In insects, molting and metamorphosis are strictly regulated by ecdysteroids. Ecdysteroid synthesis is positively or negatively controlled by several neuropeptides. The prothoracicostatic peptide (PTSP) BmPTSP (Bombyx mori prothoracicostatic peptide), isolated from the larval brain of B. mori, has been demonstrated to inhibit ecdysteroid synthesis in the prothoracic glands (PGs) [Hua et al. (1999) J. Biol. Chem. 274, 31169–31173]. More recently, the newly recognized B. mori receptor for Drosophila melanogaster sex peptide (DmSP) has been identified as a receptor for BmPTSP. However, details on the signalling pathways and physiological functions of this receptor have remained elusive. In the present paper, we report the functional characterization of the BmPTSP receptor (BmPTSPR)/sex peptide (SP) receptor (SPR) using both mammalian and insect cells. Synthetic DmSP shows the potential to inhibit forskolin (FSK) or adipokinetic hormone (AKH)-induced cAMP-response element (CRE)-driven luciferase (Luc) activity in a manner comparable with synthetic BmPTSP1. However, DmSP displayed a much lower activity in triggering Ca2+ mobilization and internalization than did BmPTSP1. Additionally, 6-carboxy-fluorescein fluorophore (FAM)-labelled DmSP and BmPTSP3 were found to bind specifically to BmPTSPR/SPR. The binding of FAM–DmSP was displaced by unlabelled DmSP, but not by unlabelled BmPTSP1 and, vice versa, the binding of FAM–BmPTSP3 was blocked by unlabelled BmPTSP3, but not by unlabelled DmSP. Moreover, internalization assays demonstrated that BmPTSP1, but not DmSP, evoked recruitment of the Bombyx non-visual arrestin, Kurtz, to the activated BmPTSPR/SPR in the plasma membrane. This was followed by induction of internalization. This suggests that BmPTSP1 is probably an endogenous ligand specific for BmPTSPR/SPR. We therefore designate this receptor BmPTSPR. In contrast, DmSP is an allosteric agonist that is biased towards Gαi/o-dependent cAMP production and away from Ca2+ mobilization and arrestin recruitment.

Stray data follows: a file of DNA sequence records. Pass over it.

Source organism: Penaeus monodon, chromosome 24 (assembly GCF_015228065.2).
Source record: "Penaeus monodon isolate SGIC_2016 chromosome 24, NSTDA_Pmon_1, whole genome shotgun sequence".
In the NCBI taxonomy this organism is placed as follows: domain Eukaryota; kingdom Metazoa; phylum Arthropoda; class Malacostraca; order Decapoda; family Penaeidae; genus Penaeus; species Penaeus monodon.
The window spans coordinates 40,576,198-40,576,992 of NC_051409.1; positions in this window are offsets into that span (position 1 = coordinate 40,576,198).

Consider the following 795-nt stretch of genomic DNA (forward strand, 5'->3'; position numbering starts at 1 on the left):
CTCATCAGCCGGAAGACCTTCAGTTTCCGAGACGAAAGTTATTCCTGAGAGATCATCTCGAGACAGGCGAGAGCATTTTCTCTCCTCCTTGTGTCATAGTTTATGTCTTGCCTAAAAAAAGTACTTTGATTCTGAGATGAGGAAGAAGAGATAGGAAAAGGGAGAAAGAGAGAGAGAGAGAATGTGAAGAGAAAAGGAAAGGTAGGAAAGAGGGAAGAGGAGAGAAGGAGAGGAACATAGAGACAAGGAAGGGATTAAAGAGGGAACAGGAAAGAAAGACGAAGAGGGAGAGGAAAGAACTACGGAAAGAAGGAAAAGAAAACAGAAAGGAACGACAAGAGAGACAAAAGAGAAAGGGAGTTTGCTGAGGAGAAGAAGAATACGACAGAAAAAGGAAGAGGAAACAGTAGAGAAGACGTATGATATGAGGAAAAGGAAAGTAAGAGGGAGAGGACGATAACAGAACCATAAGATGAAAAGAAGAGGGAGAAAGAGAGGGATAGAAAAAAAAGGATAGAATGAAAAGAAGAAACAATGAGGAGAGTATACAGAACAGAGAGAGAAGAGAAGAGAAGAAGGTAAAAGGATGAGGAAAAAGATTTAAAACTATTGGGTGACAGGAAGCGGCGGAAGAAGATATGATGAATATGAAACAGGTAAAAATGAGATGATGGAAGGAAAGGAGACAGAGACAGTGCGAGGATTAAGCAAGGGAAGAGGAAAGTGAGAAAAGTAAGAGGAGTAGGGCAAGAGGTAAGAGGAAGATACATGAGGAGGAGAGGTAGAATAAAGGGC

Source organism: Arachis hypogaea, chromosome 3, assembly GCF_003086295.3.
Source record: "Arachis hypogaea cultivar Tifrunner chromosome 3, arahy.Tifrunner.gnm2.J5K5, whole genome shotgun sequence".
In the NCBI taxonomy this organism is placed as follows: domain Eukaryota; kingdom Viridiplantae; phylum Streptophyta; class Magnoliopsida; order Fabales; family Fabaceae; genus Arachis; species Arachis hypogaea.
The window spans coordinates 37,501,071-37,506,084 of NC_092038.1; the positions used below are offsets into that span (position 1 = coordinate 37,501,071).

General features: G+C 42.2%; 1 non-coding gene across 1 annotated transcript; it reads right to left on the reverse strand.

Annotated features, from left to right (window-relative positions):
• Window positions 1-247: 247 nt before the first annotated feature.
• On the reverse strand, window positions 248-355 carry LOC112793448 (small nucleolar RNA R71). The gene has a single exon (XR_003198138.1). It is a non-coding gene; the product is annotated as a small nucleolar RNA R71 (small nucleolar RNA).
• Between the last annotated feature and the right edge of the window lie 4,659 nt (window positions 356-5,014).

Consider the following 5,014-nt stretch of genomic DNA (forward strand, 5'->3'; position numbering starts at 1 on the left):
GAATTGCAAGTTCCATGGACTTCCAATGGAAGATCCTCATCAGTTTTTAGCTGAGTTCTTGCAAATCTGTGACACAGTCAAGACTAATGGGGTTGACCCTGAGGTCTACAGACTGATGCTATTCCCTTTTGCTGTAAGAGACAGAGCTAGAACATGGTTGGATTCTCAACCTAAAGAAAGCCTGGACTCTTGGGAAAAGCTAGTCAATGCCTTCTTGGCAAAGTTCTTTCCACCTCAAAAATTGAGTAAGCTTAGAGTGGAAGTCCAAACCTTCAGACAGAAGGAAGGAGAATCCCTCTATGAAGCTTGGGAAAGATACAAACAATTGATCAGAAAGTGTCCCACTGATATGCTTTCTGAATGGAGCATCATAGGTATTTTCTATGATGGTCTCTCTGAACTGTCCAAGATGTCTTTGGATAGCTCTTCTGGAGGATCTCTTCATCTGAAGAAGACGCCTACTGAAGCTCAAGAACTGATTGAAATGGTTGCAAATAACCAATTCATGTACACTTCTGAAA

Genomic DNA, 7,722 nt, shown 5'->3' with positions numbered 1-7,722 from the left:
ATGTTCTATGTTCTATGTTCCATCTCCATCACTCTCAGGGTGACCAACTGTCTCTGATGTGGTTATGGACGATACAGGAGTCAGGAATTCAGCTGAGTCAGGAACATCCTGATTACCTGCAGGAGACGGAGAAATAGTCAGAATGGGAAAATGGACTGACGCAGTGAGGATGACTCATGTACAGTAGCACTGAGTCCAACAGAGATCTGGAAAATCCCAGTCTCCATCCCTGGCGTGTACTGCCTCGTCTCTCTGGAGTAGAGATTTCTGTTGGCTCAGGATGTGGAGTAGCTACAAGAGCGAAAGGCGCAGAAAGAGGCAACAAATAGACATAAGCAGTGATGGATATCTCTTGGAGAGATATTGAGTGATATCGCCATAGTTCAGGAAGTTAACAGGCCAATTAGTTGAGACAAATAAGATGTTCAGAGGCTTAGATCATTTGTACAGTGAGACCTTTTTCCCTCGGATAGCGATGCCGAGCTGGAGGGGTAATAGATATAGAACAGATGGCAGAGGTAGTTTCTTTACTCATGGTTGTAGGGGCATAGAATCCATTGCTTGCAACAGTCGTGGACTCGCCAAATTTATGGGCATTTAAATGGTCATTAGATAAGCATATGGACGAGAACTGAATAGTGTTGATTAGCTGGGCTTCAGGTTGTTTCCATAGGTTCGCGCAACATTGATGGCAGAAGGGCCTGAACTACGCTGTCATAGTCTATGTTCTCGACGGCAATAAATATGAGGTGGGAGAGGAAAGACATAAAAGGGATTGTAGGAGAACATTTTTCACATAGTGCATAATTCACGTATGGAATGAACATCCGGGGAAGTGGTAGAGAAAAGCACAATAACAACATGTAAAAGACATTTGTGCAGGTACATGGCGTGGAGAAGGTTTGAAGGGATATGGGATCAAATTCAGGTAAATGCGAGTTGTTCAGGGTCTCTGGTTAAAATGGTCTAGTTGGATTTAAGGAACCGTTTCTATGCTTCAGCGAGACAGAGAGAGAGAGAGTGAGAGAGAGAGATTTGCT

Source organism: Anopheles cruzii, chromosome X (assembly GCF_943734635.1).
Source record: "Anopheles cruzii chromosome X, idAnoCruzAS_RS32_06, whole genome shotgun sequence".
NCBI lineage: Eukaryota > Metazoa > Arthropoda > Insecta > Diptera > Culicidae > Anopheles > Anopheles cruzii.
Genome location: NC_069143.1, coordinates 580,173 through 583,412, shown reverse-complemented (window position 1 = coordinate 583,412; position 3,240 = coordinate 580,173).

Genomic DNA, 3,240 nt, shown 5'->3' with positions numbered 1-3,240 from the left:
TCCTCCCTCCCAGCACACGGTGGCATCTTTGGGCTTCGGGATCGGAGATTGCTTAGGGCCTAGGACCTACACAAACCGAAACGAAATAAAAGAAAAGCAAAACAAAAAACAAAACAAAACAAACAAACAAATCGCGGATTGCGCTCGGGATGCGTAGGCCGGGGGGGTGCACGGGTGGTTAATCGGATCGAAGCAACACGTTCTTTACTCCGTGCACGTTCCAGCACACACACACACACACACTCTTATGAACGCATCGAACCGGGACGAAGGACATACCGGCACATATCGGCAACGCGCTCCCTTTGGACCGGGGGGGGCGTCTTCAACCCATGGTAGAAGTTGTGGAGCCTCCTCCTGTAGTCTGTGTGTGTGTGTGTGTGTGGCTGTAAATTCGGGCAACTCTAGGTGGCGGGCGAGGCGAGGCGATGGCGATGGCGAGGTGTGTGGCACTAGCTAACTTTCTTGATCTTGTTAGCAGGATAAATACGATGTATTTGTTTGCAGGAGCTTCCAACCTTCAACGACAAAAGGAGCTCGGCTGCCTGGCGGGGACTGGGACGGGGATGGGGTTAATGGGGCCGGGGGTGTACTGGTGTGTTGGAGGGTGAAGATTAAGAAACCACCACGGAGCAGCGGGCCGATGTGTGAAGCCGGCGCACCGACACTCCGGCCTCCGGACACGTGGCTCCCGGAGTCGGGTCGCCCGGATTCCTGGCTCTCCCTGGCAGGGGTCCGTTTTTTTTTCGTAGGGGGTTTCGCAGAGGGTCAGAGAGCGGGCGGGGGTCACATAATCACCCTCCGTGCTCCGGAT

All insect species undergo several transformations prior to reaching adulthood. Insect metamorphosis is strictly regulated by molting hormones known as ecdysteroids . The biosynthesis of ecdysteroids (also referred as ecdysteroidogenesis) is now known to occur predominately in the prothoracic gland (PG) and is stimulated by the tropic factor prothoracicotropic hormone (PTTH) [2,3]. PTTH is synthesized in the brain's neurosecretory cells and released to the haemolymph at specific times and at particular developmental stages. In addition to this tropic effect, some inhibitory factors to ecdysteroid biosynthesis in the PGs of Bombyx mori have also been identified. These include prothoracicostatic peptide (PTSP) [4,5], bommo–myosuppressin (BMS)  and bommo–FMRFamides (Phe-Met-Arg-Phe-NH2) (BRFas) . The varied timings of synthesis and release of the above factors generate a finely tuned fluctuation of ecdysteroid titre in the haemolymph during the various stages of insect development.